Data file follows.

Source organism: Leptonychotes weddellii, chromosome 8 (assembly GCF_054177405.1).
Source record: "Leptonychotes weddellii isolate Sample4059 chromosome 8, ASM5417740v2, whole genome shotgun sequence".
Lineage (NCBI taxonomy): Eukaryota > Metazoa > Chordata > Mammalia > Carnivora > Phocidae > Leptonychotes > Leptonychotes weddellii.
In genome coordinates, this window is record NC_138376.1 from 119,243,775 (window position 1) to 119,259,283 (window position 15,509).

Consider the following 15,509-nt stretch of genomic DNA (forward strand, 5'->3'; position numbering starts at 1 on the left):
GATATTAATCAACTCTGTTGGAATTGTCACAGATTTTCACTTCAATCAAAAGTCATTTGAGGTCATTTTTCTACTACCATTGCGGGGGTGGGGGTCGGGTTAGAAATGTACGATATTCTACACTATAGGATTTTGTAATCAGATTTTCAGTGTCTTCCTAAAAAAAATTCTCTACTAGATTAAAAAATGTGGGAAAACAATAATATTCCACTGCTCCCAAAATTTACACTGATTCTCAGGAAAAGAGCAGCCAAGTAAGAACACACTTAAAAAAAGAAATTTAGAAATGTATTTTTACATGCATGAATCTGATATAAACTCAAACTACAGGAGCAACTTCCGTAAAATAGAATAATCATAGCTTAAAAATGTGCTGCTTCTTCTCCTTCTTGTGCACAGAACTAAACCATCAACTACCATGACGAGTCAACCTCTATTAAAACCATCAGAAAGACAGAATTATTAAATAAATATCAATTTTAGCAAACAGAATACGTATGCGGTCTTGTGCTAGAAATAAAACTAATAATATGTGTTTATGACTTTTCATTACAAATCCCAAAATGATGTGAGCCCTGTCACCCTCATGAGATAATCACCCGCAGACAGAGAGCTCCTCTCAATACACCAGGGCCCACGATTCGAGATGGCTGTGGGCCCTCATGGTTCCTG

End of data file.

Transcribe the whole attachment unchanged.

Source organism: Leptonychotes weddellii, chromosome 8 (assembly GCF_054177405.1).
Source record: "Leptonychotes weddellii isolate Sample4059 chromosome 8, ASM5417740v2, whole genome shotgun sequence".
Lineage (NCBI taxonomy): Eukaryota > Metazoa > Chordata > Mammalia > Carnivora > Phocidae > Leptonychotes > Leptonychotes weddellii.
In genome coordinates, this window is record NC_138376.1 from 119,243,775 (window position 1) to 119,259,283 (window position 15,509).

Consider the following 15,509-nt stretch of genomic DNA (forward strand, 5'->3'; position numbering starts at 1 on the left):
GATATTAATCAACTCTGTTGGAATTGTCACAGATTTTCACTTCAATCAAAAGTCATTTGAGGTCATTTTTCTACTACCATTGCGGGGGTGGGGGTCGGGTTAGAAATGTACGATATTCTACACTATAGGATTTTGTAATCAGATTTTCAGTGTCTTCCTAAAAAAAATTCTCTACTAGATTAAAAAATGTGGGAAAACAATAATATTCCACTGCTCCCAAAATTTACACTGATTCTCAGGAAAAGAGCAGCCAAGTAAGAACACACTTAAAAAAAGAAATTTAGAAATGTATTTTTACATGCATGAATCTGATATAAACTCAAACTACAGGAGCAACTTCCGTAAAATAGAATAATCATAGCTTAAAAATGTGCTGCTTCTTCTCCTTCTTGTGCACAGAACTAAACCATCAACTACCATGACGAGTCAACCTCTATTAAAACCATCAGAAAGACAGAATTATTAAATAAATATCAATTTTAGCAAACAGAATACGTATGCGGTCTTGTGCTAGAAATAAAACTAATAATATGTGTTTATGACTTTTCATTACAAATCCCAAAATGATGTGAGCCCTGTCACCCTCATGAGATAATCACCCGCAGACAGAGAGCTCCTCTCAATACACCAGGGCCCACGATTCGAGATGGCTGTGGGCCCTCATGGTTCCTG